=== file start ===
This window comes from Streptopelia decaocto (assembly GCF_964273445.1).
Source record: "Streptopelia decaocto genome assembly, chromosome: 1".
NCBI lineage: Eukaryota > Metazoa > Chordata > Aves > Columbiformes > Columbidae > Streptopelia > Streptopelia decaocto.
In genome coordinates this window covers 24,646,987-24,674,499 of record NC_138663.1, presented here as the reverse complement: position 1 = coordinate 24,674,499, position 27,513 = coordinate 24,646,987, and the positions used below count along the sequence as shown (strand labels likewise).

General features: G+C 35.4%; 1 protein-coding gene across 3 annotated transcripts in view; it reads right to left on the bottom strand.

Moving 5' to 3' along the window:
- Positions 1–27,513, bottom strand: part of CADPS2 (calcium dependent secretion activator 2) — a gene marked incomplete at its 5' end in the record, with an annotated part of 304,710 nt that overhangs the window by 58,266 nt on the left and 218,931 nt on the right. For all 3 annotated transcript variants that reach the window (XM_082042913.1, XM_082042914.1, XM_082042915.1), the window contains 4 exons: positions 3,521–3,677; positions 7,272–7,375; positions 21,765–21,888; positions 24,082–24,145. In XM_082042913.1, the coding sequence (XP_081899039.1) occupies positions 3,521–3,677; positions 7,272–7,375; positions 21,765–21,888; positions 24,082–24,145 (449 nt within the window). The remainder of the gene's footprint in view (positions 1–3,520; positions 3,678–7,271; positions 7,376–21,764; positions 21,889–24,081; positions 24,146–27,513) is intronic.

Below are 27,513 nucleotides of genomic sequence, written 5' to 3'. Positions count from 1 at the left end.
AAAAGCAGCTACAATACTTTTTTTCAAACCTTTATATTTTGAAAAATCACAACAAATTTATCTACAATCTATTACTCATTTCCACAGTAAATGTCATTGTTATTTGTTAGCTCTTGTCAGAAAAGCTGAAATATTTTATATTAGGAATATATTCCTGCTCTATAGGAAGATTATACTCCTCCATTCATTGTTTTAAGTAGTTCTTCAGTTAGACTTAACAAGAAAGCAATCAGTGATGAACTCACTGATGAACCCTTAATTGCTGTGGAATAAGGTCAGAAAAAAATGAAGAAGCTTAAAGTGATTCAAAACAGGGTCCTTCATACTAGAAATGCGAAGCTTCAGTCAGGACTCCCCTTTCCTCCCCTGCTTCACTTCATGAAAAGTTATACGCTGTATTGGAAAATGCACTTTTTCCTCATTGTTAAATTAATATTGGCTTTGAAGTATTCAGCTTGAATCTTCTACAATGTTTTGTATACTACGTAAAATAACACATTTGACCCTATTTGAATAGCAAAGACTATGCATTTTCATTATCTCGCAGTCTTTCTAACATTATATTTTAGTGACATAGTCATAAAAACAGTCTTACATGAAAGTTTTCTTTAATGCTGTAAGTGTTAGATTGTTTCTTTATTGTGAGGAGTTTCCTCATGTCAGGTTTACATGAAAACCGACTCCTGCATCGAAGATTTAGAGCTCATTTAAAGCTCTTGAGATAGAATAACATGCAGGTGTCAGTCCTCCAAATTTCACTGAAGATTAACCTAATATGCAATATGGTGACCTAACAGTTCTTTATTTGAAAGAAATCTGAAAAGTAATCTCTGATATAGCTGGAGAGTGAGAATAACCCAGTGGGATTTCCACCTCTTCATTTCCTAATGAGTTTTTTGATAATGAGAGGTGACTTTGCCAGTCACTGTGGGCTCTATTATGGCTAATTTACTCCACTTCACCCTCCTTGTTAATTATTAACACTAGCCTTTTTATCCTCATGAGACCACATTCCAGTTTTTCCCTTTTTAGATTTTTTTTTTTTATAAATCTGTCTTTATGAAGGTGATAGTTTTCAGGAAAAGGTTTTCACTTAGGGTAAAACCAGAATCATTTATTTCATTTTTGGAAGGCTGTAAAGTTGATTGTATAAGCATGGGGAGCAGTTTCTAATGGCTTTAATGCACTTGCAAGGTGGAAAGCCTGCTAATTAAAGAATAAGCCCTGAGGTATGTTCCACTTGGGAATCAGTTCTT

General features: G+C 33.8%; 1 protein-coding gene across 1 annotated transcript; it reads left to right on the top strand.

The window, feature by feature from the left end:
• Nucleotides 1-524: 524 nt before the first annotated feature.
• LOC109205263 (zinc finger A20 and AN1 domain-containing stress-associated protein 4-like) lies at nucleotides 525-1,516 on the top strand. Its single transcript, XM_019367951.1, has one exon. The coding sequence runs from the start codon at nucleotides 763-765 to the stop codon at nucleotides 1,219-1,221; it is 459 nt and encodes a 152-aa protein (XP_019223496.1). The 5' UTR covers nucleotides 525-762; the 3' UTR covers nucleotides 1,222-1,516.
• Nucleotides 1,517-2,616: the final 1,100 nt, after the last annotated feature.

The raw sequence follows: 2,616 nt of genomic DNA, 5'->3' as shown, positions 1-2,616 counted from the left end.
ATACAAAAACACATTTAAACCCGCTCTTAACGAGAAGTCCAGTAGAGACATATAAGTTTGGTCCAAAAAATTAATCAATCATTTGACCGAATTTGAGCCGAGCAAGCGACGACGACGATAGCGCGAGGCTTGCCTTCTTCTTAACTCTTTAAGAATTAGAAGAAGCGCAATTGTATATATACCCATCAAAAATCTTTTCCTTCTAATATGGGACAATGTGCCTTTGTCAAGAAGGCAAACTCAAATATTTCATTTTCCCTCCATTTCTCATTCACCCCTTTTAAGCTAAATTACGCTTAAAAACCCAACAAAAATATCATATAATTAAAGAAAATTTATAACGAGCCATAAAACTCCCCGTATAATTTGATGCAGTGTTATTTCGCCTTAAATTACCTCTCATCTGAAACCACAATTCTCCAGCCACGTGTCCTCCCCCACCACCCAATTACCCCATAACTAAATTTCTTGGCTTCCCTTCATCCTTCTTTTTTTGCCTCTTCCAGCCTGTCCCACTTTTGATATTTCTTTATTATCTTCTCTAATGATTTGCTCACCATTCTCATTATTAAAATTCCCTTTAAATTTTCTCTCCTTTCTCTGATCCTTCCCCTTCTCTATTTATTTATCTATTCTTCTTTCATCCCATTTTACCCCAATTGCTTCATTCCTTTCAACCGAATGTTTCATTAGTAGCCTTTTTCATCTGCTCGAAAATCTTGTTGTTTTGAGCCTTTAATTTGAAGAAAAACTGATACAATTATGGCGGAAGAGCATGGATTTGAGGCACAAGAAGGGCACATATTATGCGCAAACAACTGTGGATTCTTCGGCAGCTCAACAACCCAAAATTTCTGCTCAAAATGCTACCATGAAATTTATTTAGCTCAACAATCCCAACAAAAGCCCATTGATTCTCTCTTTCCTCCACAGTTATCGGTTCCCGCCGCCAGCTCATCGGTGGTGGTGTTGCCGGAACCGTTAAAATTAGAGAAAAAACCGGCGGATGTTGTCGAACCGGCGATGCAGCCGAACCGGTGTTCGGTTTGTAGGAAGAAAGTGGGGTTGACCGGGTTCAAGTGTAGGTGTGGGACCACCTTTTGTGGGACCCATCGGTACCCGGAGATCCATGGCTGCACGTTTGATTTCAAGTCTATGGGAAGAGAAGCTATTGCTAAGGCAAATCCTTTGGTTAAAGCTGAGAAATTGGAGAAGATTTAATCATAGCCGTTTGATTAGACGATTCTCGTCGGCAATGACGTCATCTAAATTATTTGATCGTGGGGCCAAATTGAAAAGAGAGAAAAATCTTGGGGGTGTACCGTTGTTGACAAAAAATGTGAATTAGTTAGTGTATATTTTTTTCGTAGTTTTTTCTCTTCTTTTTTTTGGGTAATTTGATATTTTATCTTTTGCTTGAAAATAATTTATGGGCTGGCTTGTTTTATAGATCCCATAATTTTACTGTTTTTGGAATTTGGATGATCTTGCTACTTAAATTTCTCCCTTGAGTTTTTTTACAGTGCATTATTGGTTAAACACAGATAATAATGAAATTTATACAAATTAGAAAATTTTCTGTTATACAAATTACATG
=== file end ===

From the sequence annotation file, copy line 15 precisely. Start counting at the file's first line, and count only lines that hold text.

The raw sequence follows: 2,616 nt of genomic DNA, 5'->3' as shown, positions 1-2,616 counted from the left end.